Fri, 26 September 2008
This podcast features the voices from Sustainable Philadelphia’s Urban Sustainability Forum, “Taking Back Our Streets--Cars, People, and Pavement,” held on September 18.
PennFuture’s director of outreach, Christine Knapp, interviews Robert Allen, assistant managing director of the Philadelphia City Planning Commission; Gary Toth, senior director, Transportation Initiatives with the Project for Public Spaces (PPS); and Pamela H. Zimmerman, AIA, LEED-AP- Brawer & Hauptman, Architects and organizer of Park(ing) Day Philadelphia. Issues discussed on the podcast include GreenPlan Philadelphia, how transportation options impact the city, and plans for Philadelphia’s first Park(ing) Day, which was observed nationally the next day.
The forum was part of the work of the Next Great City coalition, dedicated to creating a positive future for Philadelphia by advocating for common sense, cost effective policies that enhance environmental quality, strengthen neighborhoods and increase our economic competitiveness.
To learn more about PennFuture's work with the Next Great City project, visit our website. There you can also sign up to receive more information, or make a tax-deductible contribution to support our work. As always, we welcome your comments. Simply click on "Comments" below.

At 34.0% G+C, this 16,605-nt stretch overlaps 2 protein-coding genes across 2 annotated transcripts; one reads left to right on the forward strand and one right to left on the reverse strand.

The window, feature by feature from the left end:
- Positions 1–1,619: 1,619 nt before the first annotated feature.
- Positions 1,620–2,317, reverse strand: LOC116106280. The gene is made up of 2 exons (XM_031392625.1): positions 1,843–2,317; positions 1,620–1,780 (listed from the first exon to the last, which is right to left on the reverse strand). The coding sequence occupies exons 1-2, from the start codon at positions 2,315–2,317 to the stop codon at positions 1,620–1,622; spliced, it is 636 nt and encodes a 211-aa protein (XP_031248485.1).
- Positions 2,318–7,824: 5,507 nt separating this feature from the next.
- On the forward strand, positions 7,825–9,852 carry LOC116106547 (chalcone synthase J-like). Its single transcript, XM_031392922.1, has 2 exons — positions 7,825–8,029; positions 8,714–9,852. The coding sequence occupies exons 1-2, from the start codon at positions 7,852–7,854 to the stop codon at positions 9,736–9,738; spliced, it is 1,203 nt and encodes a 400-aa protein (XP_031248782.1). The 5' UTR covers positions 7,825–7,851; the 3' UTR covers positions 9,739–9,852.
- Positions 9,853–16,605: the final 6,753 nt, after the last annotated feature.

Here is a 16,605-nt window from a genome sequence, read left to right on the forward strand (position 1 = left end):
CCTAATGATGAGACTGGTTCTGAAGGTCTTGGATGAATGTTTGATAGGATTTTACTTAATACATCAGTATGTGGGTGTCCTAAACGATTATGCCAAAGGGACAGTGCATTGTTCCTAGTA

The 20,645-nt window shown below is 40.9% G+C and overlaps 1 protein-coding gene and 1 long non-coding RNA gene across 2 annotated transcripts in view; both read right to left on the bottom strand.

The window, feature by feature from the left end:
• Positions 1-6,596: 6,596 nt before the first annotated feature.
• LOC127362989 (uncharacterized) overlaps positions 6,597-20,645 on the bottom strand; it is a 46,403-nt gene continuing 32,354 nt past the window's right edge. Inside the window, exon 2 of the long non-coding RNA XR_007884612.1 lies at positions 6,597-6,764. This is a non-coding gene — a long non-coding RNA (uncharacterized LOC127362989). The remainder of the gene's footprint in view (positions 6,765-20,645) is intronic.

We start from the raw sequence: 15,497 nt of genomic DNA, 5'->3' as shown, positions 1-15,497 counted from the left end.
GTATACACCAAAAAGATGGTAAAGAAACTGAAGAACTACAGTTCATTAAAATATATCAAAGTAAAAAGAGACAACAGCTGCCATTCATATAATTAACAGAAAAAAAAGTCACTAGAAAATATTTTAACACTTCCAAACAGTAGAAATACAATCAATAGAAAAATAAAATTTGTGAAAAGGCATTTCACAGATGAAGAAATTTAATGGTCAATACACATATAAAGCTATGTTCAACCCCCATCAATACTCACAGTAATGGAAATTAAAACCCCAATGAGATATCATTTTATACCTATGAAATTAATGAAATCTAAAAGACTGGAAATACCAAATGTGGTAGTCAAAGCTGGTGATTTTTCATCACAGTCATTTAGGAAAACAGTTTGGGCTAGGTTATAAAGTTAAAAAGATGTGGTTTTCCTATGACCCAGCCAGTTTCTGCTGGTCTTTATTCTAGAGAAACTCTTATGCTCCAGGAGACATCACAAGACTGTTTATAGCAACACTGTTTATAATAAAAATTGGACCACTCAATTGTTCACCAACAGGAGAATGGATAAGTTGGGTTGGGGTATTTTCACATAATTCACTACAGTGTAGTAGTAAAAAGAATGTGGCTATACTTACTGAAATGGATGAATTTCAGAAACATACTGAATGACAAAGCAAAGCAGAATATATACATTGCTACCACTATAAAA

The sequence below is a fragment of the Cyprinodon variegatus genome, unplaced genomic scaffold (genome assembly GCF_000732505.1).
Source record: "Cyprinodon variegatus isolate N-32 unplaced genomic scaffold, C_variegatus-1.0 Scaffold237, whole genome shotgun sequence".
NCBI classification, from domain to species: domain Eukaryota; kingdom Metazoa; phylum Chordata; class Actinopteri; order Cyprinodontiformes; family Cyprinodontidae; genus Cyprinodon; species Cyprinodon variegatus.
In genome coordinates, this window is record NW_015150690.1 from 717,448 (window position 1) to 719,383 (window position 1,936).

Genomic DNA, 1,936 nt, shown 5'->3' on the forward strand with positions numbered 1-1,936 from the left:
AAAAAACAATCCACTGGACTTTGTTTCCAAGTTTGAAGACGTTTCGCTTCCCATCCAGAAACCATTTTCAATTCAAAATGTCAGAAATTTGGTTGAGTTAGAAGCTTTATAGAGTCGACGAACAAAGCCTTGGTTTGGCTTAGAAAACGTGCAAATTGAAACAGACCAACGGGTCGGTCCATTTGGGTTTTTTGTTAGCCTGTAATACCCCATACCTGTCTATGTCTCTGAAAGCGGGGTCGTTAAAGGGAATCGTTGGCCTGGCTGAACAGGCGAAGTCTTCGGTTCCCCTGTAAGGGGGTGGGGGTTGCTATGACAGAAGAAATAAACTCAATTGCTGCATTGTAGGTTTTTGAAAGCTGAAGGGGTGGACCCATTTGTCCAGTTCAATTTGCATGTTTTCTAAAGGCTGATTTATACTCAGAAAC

Thu, 25 September 2008
After a yummy lunch of sandwiches (I went with the mozzarella, tomato and basil.), biscotti, apple, coffee with chocolate shavings and tea with cinnamon sticks, we're back for more in the afternoon! Lots of people had books (that were on our tables for the taking) signed by authors over the lunch break.
By the way, the David L. Lawrence Convention Center, location of this conference, is a Leadership in Energy and Environmental Design (LEED) building certified to the gold standard.
Bev recognized the great work of the sign interpreters and let us know that we'll hear about food and personal care in the afternoon. Once again, she moderated the panel of scientists and solution experts -- Charlotte Brody, RN, Ellen Silbergeld, PhD, Jane Houlihan and Susan Roberts, JD, MS, RD.
Diane MacEachern talks about how women can use their considerable spending clout to change the world!